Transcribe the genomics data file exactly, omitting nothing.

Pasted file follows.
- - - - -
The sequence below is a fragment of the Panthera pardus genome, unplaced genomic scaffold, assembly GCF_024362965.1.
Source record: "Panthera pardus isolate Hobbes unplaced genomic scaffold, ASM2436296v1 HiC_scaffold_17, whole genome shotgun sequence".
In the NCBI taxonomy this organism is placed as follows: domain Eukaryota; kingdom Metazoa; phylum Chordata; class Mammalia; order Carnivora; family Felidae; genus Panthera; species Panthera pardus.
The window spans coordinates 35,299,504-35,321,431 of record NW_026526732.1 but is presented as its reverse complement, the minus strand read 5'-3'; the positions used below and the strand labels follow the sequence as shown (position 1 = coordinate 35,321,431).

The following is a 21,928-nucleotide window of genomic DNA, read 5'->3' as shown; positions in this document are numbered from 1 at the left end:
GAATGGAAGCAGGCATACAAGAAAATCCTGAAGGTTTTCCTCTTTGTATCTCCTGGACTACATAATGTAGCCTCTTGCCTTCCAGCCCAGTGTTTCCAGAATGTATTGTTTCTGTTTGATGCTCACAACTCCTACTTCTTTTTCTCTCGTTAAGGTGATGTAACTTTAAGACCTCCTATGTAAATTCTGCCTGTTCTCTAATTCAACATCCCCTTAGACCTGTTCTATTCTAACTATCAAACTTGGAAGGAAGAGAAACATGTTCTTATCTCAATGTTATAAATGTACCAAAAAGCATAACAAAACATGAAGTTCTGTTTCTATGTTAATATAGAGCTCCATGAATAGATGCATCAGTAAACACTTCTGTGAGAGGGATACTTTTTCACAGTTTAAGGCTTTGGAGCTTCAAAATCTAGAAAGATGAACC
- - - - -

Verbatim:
The sequence below is a fragment of the Panthera pardus genome, unplaced genomic scaffold, assembly GCF_024362965.1.
Source record: "Panthera pardus isolate Hobbes unplaced genomic scaffold, ASM2436296v1 HiC_scaffold_17, whole genome shotgun sequence".
In the NCBI taxonomy this organism is placed as follows: domain Eukaryota; kingdom Metazoa; phylum Chordata; class Mammalia; order Carnivora; family Felidae; genus Panthera; species Panthera pardus.
The window spans coordinates 35,299,504-35,321,431 of record NW_026526732.1 but is presented as its reverse complement, the minus strand read 5'-3'; the positions used below and the strand labels follow the sequence as shown (position 1 = coordinate 35,321,431).

The following is a 21,928-nucleotide window of genomic DNA, read 5'->3' as shown; positions in this document are numbered from 1 at the left end:
GAATGGAAGCAGGCATACAAGAAAATCCTGAAGGTTTTCCTCTTTGTATCTCCTGGACTACATAATGTAGCCTCTTGCCTTCCAGCCCAGTGTTTCCAGAATGTATTGTTTCTGTTTGATGCTCACAACTCCTACTTCTTTTTCTCTCGTTAAGGTGATGTAACTTTAAGACCTCCTATGTAAATTCTGCCTGTTCTCTAATTCAACATCCCCTTAGACCTGTTCTATTCTAACTATCAAACTTGGAAGGAAGAGAAACATGTTCTTATCTCAATGTTATAAATGTACCAAAAAGCATAACAAAACATGAAGTTCTGTTTCTATGTTAATATAGAGCTCCATGAATAGATGCATCAGTAAACACTTCTGTGAGAGGGATACTTTTTCACAGTTTAAGGCTTTGGAGCTTCAAAATCTAGAAAGATGAACC